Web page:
The Amazon Wars

A friend of mine, self-published, approached a local small bookseller about carrying her book.  The bookseller thought it was a good fit for her store–a cozy mystery with local color.  She checked whether it was available on Ingrams, then frowned.  “Oh, dear.” She said.  “You published with Amazon.  We can’t carry it.”  More and more this has become the case with the large booksellers like Barnes and Noble as well as the small independent ones.  In an effort to combat Amazon’s ever growing monopoly of the market share, have banded together and decided not to carry books published through Amazon publishing–CreateSpace.  Now I have to ask, who ultimately looses in this publishing war?  Does Amazon even notice or care if their CreateSpace published books are not carried in small book stores?  I think not.  More sales for them if the book can’t be found elsewhere.  Do the book stores win?  Probably not, because they are going up against a giant.  And who really loses?  It is the Indy writer, who must make hard decisions about who to go with when publishing, and the reader, who may not find the desired book in stores.  I understand that the publishing world is going through a metamorphosis unlike anything since the advent of the printing press, but let’s not punish the Indy writer who is just trying to put a unique product out there, one that the commercially-minded traditional publishers won’t touch, and one that has a readership clamoring for it, because they want something new and daring.  I understand the booksellers, trying to survive again the tidal wave of Amazon, but I also understand that there is enough market share out there for a good story, more than enough to go around.  Don’t sacrifice the Indy writer on the altar of your business model bookstores!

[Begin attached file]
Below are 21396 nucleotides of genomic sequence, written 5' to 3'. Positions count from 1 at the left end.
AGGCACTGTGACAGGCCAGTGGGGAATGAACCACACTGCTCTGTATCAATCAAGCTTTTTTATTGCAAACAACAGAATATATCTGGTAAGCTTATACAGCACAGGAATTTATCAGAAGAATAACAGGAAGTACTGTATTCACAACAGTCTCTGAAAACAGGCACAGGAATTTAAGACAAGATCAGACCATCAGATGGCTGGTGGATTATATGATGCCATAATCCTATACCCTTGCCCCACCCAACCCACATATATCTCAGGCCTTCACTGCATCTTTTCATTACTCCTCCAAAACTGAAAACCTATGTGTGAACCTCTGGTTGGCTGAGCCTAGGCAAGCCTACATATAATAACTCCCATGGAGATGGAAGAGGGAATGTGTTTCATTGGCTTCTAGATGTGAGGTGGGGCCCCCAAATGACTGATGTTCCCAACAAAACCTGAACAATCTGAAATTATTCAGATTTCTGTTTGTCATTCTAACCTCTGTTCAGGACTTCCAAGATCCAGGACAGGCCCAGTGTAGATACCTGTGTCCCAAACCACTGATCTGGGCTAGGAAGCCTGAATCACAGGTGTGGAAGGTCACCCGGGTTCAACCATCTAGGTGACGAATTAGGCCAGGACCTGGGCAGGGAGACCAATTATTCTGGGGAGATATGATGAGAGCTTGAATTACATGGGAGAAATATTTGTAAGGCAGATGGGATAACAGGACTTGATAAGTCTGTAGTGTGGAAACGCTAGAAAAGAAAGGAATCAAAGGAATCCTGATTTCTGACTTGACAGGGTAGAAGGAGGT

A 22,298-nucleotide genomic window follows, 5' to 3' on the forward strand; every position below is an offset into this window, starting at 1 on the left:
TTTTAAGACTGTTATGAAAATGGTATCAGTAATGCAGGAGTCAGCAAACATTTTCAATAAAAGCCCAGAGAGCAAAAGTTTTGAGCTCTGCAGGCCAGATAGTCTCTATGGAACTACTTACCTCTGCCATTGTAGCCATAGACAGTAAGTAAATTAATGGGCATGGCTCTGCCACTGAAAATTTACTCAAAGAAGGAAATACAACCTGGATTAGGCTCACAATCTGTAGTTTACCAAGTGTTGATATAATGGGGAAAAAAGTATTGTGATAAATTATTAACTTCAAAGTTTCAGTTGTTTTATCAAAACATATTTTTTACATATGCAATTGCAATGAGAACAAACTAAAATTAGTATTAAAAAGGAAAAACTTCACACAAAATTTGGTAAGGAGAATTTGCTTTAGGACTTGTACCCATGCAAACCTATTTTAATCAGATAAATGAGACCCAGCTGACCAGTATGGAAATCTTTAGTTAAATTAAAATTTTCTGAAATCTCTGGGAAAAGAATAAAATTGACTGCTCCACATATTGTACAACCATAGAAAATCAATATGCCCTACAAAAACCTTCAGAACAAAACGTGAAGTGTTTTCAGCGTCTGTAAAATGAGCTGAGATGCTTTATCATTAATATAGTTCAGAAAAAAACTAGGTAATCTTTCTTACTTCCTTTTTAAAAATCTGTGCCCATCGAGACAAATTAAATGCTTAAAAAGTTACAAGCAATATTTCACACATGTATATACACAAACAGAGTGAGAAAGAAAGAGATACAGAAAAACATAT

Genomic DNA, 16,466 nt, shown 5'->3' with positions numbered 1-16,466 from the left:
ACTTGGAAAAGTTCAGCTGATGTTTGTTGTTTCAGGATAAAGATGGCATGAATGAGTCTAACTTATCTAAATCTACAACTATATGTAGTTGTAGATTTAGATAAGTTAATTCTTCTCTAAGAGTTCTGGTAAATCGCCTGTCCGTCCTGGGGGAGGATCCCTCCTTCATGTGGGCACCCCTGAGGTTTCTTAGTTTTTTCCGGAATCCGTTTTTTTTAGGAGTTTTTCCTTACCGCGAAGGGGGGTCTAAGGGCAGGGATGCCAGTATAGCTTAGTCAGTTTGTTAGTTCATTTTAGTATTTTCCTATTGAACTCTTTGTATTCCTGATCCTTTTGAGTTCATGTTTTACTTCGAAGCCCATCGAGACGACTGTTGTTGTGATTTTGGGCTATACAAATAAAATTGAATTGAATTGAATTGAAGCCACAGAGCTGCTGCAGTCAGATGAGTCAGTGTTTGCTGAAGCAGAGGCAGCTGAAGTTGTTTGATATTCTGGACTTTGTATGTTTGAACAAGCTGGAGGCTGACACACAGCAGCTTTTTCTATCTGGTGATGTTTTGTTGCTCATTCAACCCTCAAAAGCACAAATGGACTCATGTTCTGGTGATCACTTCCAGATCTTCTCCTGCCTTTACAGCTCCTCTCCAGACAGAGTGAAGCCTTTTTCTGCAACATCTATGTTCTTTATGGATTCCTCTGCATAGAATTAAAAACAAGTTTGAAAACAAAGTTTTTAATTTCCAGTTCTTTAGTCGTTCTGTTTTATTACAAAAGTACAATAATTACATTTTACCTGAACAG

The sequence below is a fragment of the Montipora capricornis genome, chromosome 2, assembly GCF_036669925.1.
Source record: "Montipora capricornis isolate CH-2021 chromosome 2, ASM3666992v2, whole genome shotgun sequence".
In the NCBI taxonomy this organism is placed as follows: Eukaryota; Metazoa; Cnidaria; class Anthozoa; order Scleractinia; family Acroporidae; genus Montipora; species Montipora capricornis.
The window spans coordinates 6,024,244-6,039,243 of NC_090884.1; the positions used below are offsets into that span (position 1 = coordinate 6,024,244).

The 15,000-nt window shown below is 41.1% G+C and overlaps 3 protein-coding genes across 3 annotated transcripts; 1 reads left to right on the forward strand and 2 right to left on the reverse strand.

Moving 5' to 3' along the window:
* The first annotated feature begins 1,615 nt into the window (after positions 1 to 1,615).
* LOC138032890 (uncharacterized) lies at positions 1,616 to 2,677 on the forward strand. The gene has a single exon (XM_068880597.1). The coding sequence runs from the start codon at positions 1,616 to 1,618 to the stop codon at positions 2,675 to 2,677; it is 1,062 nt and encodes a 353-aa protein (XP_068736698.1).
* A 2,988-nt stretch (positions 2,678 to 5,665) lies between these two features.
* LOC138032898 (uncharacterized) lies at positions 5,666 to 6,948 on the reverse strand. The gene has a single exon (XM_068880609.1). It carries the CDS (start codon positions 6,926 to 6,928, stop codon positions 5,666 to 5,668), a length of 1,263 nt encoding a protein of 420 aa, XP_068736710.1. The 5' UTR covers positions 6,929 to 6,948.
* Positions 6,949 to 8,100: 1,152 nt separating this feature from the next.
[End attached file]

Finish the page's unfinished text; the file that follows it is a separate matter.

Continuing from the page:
Filed under Book Review

4 responses to “The Amazon Wars

  1. I don’t know what the answer is to the Amazon threat. I see why booksellers are fighting back but as you say, it’s the writers and readers that suffer in the end. I always feel hypocritical, because I buy 90% of my books from Amazon, though I worry about their growing monopoly…

  2. This could all be a case of the booksellers possibly cutting off their nose to spite their face. It is possible that the booksellers may have to find some compromise with Amazon so that nobody loses out. What form that compromise would come in, I certainly can’t be sure. Like Fiction Fan I buy a lot of my books from Amazon and the my other source is second hand bookshops.

  3. Oh dear – Amazon will be the only winner here, I fear, as the lone writer must surely need to think about shifting volumes. To keep some body imagery going, this looks like a case of shooting self in foot by local booksellers

    At this rate (noseless, footless) the indy’s are going to be further damaged

  4. Agree with your comments. Clearly it is a David and Goliath set-up, but in this case, if David brings down the giant, a lot of little people are going to be crushed with it. I like Amazon. They do a lot really well. Are they getting too big?…not sure. I do know that the Indy writers in this scenario are the ones threatened, however (because I doubt this tactic will take down Amazon one bit. )

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